Wendell Reid Corey1
was born on 20 Mar 1914 in Dracut, Middlesex Co, MA. He died on 8
Nov 1968 in Woodland Hills, Los Angeles Co, CA. The son of Congregationalist
minister, Wendell Corey was pursuing a brief career as a washing machine salesman
when he showed up at the rehearsals for a community play to pick up a friend.
Invited by the director to read for a part, Corey found he liked performing,
and eventually turned pro in summer stock.
He turned to life upon the wicked stage in 1934, the poker-faced Corey made his
way to Broadway in the early 1940s, appearing in several prominent shows. After
a string of Broadway flops, Corey finally scored a success in the original 1945
production of Elmer Rice's Dream Girl.
Corey was signed to a Paramount movie contract by producer Hal Wallis in 1946.
He made his film debut in a strong supporting role in Desert Fury (1947),
and went on to meaty roles in I Walk Alone, The Search, Sorry,
Wrong Number (all 1948), The Accused, Any Number Can Play,
Holiday Affair, The File on Thelma Jordon (all 1949), The Furies,
Harriet Craig (all 1950), The Wild Blue Yonder (1951), Carbine
Williams (1952), and many others.
Over the next two decades he appeared as combination servant-strongarm henchman
to gambler John Hodiak in Corey's debut film, "Desert Fury" (1947),
as a homicide detective opposite Loretta Young in the thriller, "The Accused"
(1948), as an exhausted mobster in "Any Number Can Play" (1949) and
as Frank James in "The Great Missouri Raid" (1951).
The incisive, sharp-eyed Corey spent the next fifteen years alternating between
leads (File on Thelma Jordon), "best friend" supporting characters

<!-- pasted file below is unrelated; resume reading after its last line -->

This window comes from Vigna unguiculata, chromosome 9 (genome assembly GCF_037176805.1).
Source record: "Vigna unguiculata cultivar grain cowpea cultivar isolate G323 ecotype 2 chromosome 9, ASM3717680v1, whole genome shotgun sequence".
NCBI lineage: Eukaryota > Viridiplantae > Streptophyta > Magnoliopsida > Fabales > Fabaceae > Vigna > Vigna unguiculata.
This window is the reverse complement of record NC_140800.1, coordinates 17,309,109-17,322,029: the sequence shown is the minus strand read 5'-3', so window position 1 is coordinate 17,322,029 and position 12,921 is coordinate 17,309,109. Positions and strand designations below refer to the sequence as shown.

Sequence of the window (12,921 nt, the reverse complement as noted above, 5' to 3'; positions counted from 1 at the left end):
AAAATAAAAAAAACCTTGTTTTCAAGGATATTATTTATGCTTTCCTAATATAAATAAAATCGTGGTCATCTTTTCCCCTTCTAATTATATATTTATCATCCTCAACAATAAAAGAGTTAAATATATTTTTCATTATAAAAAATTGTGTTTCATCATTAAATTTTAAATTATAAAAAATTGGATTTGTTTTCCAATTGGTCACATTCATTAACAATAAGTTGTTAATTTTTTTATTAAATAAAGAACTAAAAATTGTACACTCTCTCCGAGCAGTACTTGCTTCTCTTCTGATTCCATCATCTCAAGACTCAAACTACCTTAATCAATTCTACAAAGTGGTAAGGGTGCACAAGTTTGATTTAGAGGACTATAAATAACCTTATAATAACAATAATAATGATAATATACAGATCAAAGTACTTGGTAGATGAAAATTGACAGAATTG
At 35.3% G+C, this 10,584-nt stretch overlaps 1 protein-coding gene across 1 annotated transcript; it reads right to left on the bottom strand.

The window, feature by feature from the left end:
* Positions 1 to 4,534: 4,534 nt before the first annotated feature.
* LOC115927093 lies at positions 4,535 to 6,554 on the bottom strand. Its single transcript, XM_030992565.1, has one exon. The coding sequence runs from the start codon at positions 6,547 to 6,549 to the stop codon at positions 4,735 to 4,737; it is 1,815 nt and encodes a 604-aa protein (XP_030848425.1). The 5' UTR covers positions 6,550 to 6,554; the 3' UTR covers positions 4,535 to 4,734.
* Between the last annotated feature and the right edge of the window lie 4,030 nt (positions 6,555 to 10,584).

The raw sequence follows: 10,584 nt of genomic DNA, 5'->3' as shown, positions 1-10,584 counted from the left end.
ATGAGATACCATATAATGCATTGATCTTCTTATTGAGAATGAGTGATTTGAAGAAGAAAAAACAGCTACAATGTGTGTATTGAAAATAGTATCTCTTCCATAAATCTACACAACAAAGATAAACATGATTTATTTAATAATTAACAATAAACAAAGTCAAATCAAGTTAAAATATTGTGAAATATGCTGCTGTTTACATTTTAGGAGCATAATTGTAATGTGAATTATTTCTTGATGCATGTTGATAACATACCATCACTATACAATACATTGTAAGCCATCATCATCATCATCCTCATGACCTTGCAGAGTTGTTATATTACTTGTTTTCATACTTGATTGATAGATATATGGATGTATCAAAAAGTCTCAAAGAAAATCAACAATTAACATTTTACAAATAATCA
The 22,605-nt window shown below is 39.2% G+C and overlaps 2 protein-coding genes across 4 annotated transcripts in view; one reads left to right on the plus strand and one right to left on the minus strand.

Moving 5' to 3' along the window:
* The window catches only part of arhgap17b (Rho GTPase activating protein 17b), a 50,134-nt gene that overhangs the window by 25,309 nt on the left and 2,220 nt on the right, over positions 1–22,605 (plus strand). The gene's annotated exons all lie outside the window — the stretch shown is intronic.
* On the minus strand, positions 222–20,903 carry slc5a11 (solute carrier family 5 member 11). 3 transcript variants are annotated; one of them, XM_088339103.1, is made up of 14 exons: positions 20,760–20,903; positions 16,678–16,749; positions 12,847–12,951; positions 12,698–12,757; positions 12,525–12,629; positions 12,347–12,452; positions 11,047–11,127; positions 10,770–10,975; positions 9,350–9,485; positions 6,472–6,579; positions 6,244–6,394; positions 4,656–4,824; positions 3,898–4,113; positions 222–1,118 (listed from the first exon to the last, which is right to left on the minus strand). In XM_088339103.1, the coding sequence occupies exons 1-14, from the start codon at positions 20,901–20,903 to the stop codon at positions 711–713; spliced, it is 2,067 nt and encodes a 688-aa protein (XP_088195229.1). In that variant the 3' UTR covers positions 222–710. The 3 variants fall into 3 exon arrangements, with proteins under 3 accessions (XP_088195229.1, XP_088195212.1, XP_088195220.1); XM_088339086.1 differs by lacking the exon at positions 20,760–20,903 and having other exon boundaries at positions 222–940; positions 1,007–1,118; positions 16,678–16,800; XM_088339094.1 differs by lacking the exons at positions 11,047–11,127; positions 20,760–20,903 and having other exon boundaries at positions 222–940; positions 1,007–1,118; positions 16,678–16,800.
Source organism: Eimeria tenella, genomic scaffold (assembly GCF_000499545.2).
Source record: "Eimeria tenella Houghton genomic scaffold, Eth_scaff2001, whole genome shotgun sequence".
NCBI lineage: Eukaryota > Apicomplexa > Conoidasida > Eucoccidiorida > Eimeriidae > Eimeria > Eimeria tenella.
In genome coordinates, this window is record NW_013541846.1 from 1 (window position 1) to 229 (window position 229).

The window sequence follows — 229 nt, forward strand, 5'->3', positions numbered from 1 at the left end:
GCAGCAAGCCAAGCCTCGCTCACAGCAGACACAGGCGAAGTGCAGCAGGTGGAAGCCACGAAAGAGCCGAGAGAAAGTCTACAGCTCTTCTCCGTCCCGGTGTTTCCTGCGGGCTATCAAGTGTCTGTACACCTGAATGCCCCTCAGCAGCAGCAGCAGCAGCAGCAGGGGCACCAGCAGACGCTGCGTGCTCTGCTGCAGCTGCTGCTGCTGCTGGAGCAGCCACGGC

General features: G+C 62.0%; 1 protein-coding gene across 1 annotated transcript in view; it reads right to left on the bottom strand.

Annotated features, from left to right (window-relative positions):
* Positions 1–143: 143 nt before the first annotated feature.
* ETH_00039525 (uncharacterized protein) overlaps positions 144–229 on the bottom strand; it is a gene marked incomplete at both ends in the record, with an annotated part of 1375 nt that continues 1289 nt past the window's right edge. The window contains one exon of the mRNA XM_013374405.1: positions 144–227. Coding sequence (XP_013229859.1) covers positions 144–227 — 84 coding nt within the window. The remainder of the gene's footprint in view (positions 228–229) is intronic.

(Rear Window), and, most effectively, villains (The Big Knife).
A reasonably good actor, Corey lacked the charisma to make him a star; his few
leading-man turns are bland at best. But he ably projected menace when called
upon to do so, and few could rival his cynical delivery of tart dialogue.
His later films include Rear Window (1954), The Big Knife (1955),
The Killer Is Loose, The Rainmaker (both 1956), Loving You
(1957), Alias Jesse James (1956, as Jesse), Blood on the Arrow (1964),
Agent for H.A.R.M., Picture Mommy Dead, Women of the Prehistoric
Planet, Cyborg 2087 (all 1966), AstroZombies (1968, his career
On TV Corey starred in the weekly series Harbor Command (1957) and The
Eleventh Hour (1961-63).
Intensely interested in politics, Corey was once the president of the Academy
of Motion Picture Arts and Sciences and the director of the Screen Actors, and
served on the Santa Monica City Council. He made a brief but unsuccessful stab
at politics in 1966 whe he ran for but did not win California's Republican congressional
After his defeat, Corey went back into films, but these were very low-budget
Corey died of a liver ailment brought on by alcoholism.
Wendell Reid Corey and Alice Nevin Wiley were married on 14 Nov 1937 in Newton,
Middlesex Co, MA. Wendell Reid Corey and Alice
Nevin Wiley had the following children: